Exhausted today, so just a stray association – something I wouldn’t mind exploring systematically at some point, but will just point out as a curiosity for now.
Reading Lukács’ “Reification and the Consciousness of the Proletariat“, I noticed an interesting displacement that occurs when Lukács translates Marx’s concept of the fetish, into his own concept of reification. In the first section of this work, Lukács offers the following gloss of Marx’s argument:
The essence of commodity-structure has often been pointed out. Its basis is that a relation between people takes on the character of a thing and thus acquires a ‘phantom objectivity’, an autonomy that seems so strictly rational and all-embracing as to conceal every trace of its fundamental nature: the relation between people.
Compare this to Marx’s discussion of commodity fetishism:
Whence, then, arises the enigmatical character of the product of labour, so soon as it assumes the form of commodities? Clearly from this form itself. The equality of all sorts of human labour is expressed objectively by their products all being equally values; the measure of the expenditure of labour power by the duration of that expenditure, takes the form of the quantity of value of the products of labour; and finally the mutual relations of the producers, within which the social character of their labour affirms itself, take the form of a social relation between the products.
A commodity is therefore a mysterious thing, simply because in it the social character of men’s labour appears to them as an objective character stamped upon the product of that labour; because the relation of the producers to the sum total of their own labour is presented to them as a social relation, existing not between themselves, but between the products of their labour. This is the reason why the products of labour become commodities, social things whose qualities are at the same time perceptible and imperceptible by the senses. In the same way the light from an object is perceived by us not as the subjective excitation of our optic nerve, but as the objective form of something outside the eye itself. But, in the act of seeing, there is at all events, an actual passage of light from one thing to another, from the external object to the eye. There is a physical relation between physical things. But it is different with commodities. There, the existence of the things quâ commodities, and the value relation between the products of labour which stamps them as commodities, have absolutely no connection with their physical properties and with the material relations arising therefrom. There it is a definite social relation between men, that assumes, in their eyes, the fantastic form of a relation between things. In order, therefore, to find an analogy, we must have recourse to the mist-enveloped regions of the religious world. In that world the productions of the human brain appear as independent beings endowed with life, and entering into relation both with one another and the human race. So it is in the world of commodities with the products of men’s hands. This I call the Fetishism which attaches itself to the products of labour, so soon as they are produced as commodities, and which is therefore inseparable from the production of commodities.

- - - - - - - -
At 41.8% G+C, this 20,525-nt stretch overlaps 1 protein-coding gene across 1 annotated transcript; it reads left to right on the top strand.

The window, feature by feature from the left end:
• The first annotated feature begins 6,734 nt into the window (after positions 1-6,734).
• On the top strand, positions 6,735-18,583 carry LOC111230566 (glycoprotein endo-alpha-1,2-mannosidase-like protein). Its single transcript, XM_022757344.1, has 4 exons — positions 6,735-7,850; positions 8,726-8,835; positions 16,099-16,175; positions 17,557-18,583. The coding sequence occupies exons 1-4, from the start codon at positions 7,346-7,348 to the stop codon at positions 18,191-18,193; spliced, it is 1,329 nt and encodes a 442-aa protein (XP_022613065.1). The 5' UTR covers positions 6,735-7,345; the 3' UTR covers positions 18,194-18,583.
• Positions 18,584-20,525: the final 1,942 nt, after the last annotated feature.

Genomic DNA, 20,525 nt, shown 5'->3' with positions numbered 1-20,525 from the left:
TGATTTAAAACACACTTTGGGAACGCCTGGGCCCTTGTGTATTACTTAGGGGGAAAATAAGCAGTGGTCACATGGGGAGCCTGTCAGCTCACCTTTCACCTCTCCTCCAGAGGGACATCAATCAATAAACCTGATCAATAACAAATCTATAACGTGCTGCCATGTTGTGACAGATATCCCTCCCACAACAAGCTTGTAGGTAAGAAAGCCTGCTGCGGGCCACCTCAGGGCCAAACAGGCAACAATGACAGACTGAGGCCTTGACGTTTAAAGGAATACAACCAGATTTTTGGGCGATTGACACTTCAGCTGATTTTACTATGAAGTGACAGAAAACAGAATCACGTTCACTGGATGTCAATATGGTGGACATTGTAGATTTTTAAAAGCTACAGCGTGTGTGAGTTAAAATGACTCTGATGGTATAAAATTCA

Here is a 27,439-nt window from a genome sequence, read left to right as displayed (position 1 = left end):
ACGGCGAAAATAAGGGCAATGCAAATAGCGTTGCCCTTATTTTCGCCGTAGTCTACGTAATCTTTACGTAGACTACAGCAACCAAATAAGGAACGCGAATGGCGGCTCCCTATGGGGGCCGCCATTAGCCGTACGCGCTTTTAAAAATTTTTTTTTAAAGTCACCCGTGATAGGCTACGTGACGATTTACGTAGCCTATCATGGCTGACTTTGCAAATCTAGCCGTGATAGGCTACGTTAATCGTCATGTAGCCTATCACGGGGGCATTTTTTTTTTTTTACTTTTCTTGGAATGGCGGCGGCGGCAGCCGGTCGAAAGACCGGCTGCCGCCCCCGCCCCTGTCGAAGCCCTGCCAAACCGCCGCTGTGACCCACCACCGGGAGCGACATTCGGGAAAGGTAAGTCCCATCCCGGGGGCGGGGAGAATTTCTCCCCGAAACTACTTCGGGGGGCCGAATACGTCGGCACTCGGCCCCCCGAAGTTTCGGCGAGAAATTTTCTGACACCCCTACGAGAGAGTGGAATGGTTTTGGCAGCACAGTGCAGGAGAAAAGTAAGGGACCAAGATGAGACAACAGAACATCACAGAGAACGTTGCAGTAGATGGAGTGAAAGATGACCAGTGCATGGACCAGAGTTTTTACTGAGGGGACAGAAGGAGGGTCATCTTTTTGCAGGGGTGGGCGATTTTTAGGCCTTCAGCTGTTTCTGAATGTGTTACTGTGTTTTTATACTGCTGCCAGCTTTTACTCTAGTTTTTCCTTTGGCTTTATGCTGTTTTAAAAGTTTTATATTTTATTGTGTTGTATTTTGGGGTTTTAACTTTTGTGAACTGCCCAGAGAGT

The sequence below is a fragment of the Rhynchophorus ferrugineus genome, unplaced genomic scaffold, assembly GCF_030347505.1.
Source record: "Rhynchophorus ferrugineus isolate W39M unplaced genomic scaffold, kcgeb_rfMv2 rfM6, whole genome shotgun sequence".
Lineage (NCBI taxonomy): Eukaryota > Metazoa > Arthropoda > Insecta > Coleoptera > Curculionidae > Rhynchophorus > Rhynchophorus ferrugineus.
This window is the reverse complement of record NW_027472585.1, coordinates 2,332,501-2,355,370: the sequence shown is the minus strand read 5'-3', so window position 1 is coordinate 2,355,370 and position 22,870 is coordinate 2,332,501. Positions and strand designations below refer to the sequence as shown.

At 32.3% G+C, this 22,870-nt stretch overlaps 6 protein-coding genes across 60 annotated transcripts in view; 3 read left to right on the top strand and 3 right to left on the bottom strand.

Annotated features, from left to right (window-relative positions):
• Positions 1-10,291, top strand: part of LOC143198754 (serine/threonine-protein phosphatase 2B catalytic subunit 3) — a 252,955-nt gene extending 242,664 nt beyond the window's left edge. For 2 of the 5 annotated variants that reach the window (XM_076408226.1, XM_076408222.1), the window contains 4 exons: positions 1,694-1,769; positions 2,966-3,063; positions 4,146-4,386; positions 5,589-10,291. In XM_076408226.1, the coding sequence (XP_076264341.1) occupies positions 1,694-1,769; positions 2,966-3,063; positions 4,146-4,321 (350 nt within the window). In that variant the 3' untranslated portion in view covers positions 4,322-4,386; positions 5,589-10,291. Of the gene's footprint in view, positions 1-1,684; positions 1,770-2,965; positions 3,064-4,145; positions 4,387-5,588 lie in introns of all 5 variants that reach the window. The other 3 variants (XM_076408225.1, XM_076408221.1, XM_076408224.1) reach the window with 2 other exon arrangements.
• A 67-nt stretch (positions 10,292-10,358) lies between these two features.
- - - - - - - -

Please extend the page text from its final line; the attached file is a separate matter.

This Fetishism of commodities has its origin, as the foregoing analysis has already shown, in the peculiar social character of the labour that produces them.
I’m much, much too tired to outline – let alone substantiate – a proper argument here, but I wanted to suggest briefly that there is an interesting, if subtle, tension between these two formulations. Lukács takes commodity fetishism to refer to a situation in which “a relation between people takes on the character of a thing” (emphasis mine). Marx speaks, instead, of a situation in which producers’ relation to “the sum total of their own labour” is expressed in terms of “a social relation… between the products of their labour”, and in which “a definite social relation between men… assumes, in their eyes, the fantastic form of a relation between things” (emphasis mine).
Among the different paths these concepts then travel: Lukács describes social relations taking on a “phantom objectivity”, and goes on to argue that this is related to the ascendency of formal, abstract and instrumental forms of perception and thought; Marx, by contrast, draws attention to an apparently mystical process in which material things are constituted as the bearers of supersensible social properties. Lukács speaks as though the spread of market relationships generates “reification”; Marx instead argues that the fetish results from “the peculiar social character of labour” – something that he does relate to the spread of market exchange, but only en route to discussing how commodity-producing labour possesses a dual character, split between human energy actually expended in concrete “sensuous” labouring activities, and “human labour in the abstract” – a collectively-enacted, supersensible pool of homogeneous, undifferentiated “labour” in which concrete labouring activities partake, more or less successfully, at the point that their products enter into relations with one another during market exchange. Lukács’ reification picks out the hypertrophic and cancerous expansion of a one-sided, abstract and formal “rationality”; Marx’s fetish picks out a sensuous material world “haunted” by supersensible entities.
At some point when I’m less tired, I’ll try to do something with this tension. 🙂 For the moment, I just toss it out as a placeholder, and to see whether others have any thoughts or associations on the issue…